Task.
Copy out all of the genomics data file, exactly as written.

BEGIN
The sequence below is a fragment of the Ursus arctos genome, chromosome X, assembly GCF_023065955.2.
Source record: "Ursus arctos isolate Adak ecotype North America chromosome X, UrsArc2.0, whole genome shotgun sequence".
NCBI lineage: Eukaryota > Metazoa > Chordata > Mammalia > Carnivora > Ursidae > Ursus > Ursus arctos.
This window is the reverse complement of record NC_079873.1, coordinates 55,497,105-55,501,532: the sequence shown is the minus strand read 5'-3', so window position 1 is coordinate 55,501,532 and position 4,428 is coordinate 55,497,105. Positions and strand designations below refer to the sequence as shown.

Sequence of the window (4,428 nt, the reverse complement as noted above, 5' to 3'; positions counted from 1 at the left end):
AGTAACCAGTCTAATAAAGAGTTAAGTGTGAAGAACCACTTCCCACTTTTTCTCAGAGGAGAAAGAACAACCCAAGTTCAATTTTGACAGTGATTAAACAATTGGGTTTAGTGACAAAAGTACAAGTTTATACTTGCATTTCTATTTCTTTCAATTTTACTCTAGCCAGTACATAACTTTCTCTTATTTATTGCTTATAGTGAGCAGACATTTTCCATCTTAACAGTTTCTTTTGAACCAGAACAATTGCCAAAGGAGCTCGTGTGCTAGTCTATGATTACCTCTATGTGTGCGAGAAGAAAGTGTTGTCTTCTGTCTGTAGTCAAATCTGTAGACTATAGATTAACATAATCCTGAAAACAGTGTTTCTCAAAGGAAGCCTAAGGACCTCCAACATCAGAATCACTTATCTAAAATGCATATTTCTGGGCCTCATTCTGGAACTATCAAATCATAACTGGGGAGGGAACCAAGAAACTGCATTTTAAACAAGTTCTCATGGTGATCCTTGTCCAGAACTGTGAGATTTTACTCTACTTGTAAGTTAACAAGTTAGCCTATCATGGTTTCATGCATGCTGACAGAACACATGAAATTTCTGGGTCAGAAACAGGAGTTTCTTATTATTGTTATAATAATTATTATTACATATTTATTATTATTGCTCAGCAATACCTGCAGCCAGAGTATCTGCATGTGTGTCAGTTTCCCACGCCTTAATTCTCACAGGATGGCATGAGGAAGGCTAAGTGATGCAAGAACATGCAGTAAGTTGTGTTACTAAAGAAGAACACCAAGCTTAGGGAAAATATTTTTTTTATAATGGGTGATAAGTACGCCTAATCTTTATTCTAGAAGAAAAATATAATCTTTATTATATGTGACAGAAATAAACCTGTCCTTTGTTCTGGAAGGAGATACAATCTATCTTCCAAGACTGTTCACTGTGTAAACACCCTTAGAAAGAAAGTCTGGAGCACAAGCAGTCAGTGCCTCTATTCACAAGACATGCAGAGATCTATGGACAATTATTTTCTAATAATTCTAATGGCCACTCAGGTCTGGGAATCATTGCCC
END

The sequence below is a fragment of the Ursus arctos genome, chromosome X, assembly GCF_023065955.2.
Source record: "Ursus arctos isolate Adak ecotype North America chromosome X, UrsArc2.0, whole genome shotgun sequence".
NCBI lineage: Eukaryota > Metazoa > Chordata > Mammalia > Carnivora > Ursidae > Ursus > Ursus arctos.
This window is the reverse complement of record NC_079873.1, coordinates 55,497,105-55,501,532: the sequence shown is the minus strand read 5'-3', so window position 1 is coordinate 55,501,532 and position 4,428 is coordinate 55,497,105. Positions and strand designations below refer to the sequence as shown.

Sequence of the window (4,428 nt, the reverse complement as noted above, 5' to 3'; positions counted from 1 at the left end):
AGTAACCAGTCTAATAAAGAGTTAAGTGTGAAGAACCACTTCCCACTTTTTCTCAGAGGAGAAAGAACAACCCAAGTTCAATTTTGACAGTGATTAAACAATTGGGTTTAGTGACAAAAGTACAAGTTTATACTTGCATTTCTATTTCTTTCAATTTTACTCTAGCCAGTACATAACTTTCTCTTATTTATTGCTTATAGTGAGCAGACATTTTCCATCTTAACAGTTTCTTTTGAACCAGAACAATTGCCAAAGGAGCTCGTGTGCTAGTCTATGATTACCTCTATGTGTGCGAGAAGAAAGTGTTGTCTTCTGTCTGTAGTCAAATCTGTAGACTATAGATTAACATAATCCTGAAAACAGTGTTTCTCAAAGGAAGCCTAAGGACCTCCAACATCAGAATCACTTATCTAAAATGCATATTTCTGGGCCTCATTCTGGAACTATCAAATCATAACTGGGGAGGGAACCAAGAAACTGCATTTTAAACAAGTTCTCATGGTGATCCTTGTCCAGAACTGTGAGATTTTACTCTACTTGTAAGTTAACAAGTTAGCCTATCATGGTTTCATGCATGCTGACAGAACACATGAAATTTCTGGGTCAGAAACAGGAGTTTCTTATTATTGTTATAATAATTATTATTACATATTTATTATTATTGCTCAGCAATACCTGCAGCCAGAGTATCTGCATGTGTGTCAGTTTCCCACGCCTTAATTCTCACAGGATGGCATGAGGAAGGCTAAGTGATGCAAGAACATGCAGTAAGTTGTGTTACTAAAGAAGAACACCAAGCTTAGGGAAAATATTTTTTTTATAATGGGTGATAAGTACGCCTAATCTTTATTCTAGAAGAAAAATATAATCTTTATTATATGTGACAGAAATAAACCTGTCCTTTGTTCTGGAAGGAGATACAATCTATCTTCCAAGACTGTTCACTGTGTAAACACCCTTAGAAAGAAAGTCTGGAGCACAAGCAGTCAGTGCCTCTATTCACAAGACATGCAGAGATCTATGGACAATTATTTTCTAATAATTCTAATGGCCACTCAGGTCTGGGAATCATTGCCC